Cheeky cover of a song by The Unwinding Hours. Single take, no edits. Enjoy!

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thelisteningroom:

imageWe’re very excited to announce that The Listening Room has a new home! As of Sunday 11th May we will be running your favourite open-mic-without-a-mic from The White Horse pub on The Royal Mile. And to celebrate this momentous occasion we’ll be holding a housewarming party at our new gaff. More on that later.

Here are just a few of the things we really like about The White Horse:

  • It has a beautiful small back room that will be reserved for our sole use on a Sunday evening: quiet, candle-lit and intimate. 
  • The toilets and main bar area are all outside, minimising noise and other disturbances.
  • Great for public transport, being just off the North Bridge bus routes and minutes away from Waverley train station.
  • The bar’s management is extremely keen to support The Listening Room, Sunday is usually a quiet night for them and they were actively looking for some kind of high quality music event at the point when we approached them.
  • A free drink each for performers! 
  • Locals’ prices for regular performers.
  • It’s in a part of the town that’s known and loved by Edinburgh’s acoustic performers. It’s just up the road from The Kilderkin, home to our good friends Out of the Bedroom, and also just round the corner from their birthplace, The Waverley Bar. You’ll find plenty of other venues nearby playing great acoustic music.

Why have we decided to move home after more than 12 years at The Blue Blazer? It’s been a tough decision to come to but we’re confident this is the right thing to do and the right time for us. Historically, the Blazer was a quiet place on a Sunday night, which worked well for us. Recently though, we’ve found it getting busy with afternoon drinkers - great news of course for the bar, but it’s becoming more and more of a challenge to keep the place quiet enough for a totally unplugged acoustic night.

We’re pleased to report that we’ve parted company with The Blue Blazer on very good terms; this our decision, a pragmatic one, and there is no ill will on either side. We’d like to thank Eddie and his team (and James before him) for looking after us all this time, it’s still one of our favourite pubs and we don’t plan on becoming strangers!

So, please keep Sunday 11th May clear. We really want you to join us for our housewarming celebrations - it’s going to be HUGE. Keep your eyes on our website and usual social media feeds for more info.

Reblogging this in its entirety so you can see what we’ve been working on for the last few months. I’m one of 12 hosts that run this night in Edinburgh and we’re very excited to get things going again on 11th May!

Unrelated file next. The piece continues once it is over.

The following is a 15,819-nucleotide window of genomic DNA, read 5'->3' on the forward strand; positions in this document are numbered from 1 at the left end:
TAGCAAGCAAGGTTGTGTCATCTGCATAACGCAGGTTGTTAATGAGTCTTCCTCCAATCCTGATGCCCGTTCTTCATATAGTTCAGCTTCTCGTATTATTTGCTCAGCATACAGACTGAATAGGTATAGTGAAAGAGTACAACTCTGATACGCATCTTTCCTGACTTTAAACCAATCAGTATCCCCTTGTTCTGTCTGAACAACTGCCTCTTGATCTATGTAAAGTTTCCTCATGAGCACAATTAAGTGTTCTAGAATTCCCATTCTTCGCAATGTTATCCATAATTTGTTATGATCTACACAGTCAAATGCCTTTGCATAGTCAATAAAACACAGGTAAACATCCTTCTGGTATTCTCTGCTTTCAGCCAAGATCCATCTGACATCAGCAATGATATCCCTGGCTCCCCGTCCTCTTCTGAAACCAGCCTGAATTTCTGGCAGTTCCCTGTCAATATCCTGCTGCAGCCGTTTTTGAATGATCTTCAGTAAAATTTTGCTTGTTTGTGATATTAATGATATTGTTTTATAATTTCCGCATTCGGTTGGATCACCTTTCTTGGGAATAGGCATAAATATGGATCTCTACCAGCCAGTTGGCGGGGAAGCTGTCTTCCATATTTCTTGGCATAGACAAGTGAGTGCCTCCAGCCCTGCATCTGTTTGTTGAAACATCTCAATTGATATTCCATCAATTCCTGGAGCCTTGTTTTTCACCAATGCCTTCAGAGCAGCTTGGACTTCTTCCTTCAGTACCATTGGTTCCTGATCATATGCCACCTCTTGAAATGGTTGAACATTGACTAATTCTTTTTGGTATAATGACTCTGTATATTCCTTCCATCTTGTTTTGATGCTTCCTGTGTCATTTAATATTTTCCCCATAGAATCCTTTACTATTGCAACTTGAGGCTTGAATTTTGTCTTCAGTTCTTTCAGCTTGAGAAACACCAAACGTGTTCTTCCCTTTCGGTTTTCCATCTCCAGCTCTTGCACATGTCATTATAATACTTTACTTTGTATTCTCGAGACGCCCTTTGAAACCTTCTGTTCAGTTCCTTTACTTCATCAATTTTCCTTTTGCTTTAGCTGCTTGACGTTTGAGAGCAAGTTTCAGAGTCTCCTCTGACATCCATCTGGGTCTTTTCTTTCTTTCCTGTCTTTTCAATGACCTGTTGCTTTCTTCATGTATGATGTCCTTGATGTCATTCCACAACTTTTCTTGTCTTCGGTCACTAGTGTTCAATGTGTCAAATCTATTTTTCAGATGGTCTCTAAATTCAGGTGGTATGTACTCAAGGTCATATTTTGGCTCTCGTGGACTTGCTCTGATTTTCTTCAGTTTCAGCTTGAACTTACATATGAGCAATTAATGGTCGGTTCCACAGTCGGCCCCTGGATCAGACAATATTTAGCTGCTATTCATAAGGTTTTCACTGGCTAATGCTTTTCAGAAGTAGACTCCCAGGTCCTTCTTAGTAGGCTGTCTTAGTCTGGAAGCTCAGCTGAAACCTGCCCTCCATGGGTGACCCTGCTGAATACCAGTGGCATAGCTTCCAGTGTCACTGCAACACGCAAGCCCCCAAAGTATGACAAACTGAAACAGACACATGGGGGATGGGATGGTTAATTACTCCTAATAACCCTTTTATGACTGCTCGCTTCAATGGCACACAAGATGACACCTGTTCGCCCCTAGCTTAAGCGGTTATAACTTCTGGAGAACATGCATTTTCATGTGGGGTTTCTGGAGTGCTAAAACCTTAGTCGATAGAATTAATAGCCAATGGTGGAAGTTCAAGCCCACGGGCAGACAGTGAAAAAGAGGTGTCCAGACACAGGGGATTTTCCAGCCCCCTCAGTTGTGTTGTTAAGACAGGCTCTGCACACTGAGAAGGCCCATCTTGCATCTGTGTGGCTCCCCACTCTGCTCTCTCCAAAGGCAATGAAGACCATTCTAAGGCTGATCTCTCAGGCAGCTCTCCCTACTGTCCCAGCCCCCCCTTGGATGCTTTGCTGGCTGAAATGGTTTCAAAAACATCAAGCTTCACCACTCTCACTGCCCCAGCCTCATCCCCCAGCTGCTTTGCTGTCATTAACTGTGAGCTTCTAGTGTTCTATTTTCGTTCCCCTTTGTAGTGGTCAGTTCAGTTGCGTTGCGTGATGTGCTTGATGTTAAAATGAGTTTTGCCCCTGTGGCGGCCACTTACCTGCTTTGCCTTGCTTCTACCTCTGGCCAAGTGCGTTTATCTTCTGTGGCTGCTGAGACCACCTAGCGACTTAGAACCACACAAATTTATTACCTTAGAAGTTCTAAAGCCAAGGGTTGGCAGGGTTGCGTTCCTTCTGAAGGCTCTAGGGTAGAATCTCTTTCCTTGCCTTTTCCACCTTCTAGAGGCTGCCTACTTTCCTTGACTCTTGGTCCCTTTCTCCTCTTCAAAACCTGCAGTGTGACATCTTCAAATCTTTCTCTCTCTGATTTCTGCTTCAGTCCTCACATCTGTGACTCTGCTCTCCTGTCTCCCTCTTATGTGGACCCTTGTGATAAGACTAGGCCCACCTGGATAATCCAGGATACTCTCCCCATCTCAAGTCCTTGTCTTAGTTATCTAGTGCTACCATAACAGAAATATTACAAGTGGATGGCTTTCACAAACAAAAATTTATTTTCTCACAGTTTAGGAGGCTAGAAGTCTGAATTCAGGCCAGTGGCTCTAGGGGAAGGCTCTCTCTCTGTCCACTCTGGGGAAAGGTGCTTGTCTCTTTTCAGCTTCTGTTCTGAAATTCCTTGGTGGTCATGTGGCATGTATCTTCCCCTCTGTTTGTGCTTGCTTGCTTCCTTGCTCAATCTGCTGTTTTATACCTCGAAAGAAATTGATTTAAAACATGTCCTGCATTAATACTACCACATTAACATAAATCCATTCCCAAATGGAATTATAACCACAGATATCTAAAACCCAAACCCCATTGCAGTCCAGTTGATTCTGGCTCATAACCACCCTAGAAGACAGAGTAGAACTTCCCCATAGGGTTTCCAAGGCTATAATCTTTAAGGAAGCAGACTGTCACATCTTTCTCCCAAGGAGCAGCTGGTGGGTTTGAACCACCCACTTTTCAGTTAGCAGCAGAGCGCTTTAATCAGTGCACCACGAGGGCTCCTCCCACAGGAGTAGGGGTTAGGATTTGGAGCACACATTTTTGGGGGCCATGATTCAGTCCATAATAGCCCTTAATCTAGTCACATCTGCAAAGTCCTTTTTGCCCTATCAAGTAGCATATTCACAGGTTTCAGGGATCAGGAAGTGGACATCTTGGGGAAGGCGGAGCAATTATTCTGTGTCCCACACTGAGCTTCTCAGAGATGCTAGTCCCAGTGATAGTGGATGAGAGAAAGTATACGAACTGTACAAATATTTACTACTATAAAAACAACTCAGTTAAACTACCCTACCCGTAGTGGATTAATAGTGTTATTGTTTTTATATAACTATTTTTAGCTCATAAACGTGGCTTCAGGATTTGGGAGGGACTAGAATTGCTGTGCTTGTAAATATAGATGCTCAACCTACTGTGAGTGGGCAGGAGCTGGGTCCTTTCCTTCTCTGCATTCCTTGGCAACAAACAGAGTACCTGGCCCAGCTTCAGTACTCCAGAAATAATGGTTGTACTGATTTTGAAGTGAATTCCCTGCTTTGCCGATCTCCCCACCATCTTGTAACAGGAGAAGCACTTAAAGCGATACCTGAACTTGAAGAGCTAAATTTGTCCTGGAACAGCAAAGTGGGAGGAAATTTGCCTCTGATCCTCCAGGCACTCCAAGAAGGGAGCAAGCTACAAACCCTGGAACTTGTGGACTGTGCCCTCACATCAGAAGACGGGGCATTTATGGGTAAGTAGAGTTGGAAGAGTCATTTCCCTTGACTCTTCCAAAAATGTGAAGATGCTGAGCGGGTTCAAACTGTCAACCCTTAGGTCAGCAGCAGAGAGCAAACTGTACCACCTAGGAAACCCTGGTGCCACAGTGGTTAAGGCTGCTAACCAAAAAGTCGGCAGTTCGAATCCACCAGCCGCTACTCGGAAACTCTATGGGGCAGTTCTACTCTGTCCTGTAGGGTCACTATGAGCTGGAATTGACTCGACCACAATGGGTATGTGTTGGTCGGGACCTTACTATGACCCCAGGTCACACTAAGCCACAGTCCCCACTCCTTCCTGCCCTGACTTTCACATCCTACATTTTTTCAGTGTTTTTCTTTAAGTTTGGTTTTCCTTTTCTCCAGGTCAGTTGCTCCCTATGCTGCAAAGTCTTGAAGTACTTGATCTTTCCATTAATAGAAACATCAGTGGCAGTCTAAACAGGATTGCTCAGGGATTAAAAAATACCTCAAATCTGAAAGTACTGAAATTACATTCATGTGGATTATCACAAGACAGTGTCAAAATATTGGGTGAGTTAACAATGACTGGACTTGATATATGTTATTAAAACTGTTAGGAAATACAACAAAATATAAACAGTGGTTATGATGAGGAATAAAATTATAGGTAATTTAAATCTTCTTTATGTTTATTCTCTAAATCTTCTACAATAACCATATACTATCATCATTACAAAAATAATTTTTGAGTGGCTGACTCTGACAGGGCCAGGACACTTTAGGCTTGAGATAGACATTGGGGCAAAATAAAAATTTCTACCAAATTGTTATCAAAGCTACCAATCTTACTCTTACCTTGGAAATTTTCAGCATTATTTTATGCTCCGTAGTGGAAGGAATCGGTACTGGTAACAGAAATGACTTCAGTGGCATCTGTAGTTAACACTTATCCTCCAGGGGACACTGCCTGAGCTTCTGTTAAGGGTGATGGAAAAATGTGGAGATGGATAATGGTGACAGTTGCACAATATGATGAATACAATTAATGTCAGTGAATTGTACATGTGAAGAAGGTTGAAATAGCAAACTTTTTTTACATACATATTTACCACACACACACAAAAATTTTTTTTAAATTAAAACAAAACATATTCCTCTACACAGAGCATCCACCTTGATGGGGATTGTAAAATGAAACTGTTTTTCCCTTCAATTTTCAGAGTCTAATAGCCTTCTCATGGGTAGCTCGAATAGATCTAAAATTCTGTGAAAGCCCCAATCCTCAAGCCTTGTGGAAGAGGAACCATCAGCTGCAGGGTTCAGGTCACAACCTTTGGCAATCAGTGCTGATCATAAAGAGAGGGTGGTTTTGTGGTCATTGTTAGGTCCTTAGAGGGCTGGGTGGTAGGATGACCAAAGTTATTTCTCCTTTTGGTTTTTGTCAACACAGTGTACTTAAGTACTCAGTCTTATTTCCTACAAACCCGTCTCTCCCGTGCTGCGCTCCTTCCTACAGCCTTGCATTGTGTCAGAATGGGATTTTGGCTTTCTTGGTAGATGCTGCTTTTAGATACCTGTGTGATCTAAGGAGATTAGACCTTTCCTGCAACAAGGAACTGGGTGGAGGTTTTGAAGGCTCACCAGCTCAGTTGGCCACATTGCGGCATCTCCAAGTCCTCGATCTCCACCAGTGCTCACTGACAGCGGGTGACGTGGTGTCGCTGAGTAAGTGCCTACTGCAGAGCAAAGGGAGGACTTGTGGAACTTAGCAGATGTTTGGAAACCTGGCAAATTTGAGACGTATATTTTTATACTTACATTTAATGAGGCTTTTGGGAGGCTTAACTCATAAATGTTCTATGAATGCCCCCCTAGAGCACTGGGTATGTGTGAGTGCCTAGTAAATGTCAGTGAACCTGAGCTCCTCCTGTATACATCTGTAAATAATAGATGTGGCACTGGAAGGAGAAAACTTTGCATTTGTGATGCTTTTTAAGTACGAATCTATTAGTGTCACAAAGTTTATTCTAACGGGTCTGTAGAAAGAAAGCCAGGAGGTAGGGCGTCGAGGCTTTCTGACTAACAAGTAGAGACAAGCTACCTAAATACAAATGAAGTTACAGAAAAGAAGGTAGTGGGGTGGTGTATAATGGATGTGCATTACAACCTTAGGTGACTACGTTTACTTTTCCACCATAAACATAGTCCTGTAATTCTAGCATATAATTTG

austinkleon:

If you have 40 minutes, my SXSW keynote is up.

My favourite bit is when he talks about ‘human spam’.

sirachi-mariachi:

ttbtdoomtreecitizen:

Atmosphere defending 2 Chainz on the Soundset line-up post on Facebook
Facebook is a cesspool when it comes to comments on posts like this. It’s just terrible. Good on Atmosphere for at least trying to put these people in their place. Respect.

yessss

sirachi-mariachi:

ttbtdoomtreecitizen:

Atmosphere defending 2 Chainz on the Soundset line-up post on Facebook

Facebook is a cesspool when it comes to comments on posts like this. It’s just terrible. Good on Atmosphere for at least trying to put these people in their place. Respect.

yessss

(Source: pleatedjeans)

QuestionHi John, there's a lot of stuff I want to ask you, but I've just had a terrible week of loss and rejection in my "budding art career" and it really sucks and it seems like something you would have a piece of wisdom for. How do you cope with putting your ego and life's work on the line over and over? Answer

johndarnielle:

I tried to answer this a bunch of times but I don’t really know! You hold onto Berryman’s line — “It is idle to reply to critics” — and understand that the actual work isn’t the thing you make, but the process that makes it, whose inherent value and dignity is well beyond any debate, because it is an expression of your self and therefore nobody can really judge it. 

this is an unsatisfying answer, I know, artists have struggled with varying degrees of success over how to deal with these problems forever. the simple terrible platitudes of kindergarten are actually applicable here — the ones that tell you your work is good no matter what anyone thinks of it — but they seldom help much in the short term. in the long term, they do. people didn’t get very excited about Get Lonely when it was new. we were bummed! we felt it was our best work. we thought we’d gone somewhere special, unique in our work, its own place. over time, the people who relate to our impulse on that record have found it and connected with it, and the people who didn’t care for it have stopped thinking about it, because not many people spend a lot of time dwelling on work they didn’t care for.

but as I say this is a question people struggle with, I don’t think there’s a “here’s what you do” answer (and I reject, with thanks, any allegations that I am wise). you keep your focus on the work, I figure. when your focus wanders, you bring it back. 

martwizzle:

Action shot with @dogonaswing from last night @ed_ritchie @whyte @barenakedbear

Glasgow! The aforementioned Matt Atom was playing too. He is (as we’d say in Scots) awfy braw.

  1. Camera: EPSON Stylus NX100
datsroight:

Oh man.

^ Matt Atom last night.

datsroight:

Oh man.

^ Matt Atom last night.

GLASGOW: tonight! (We’re on first)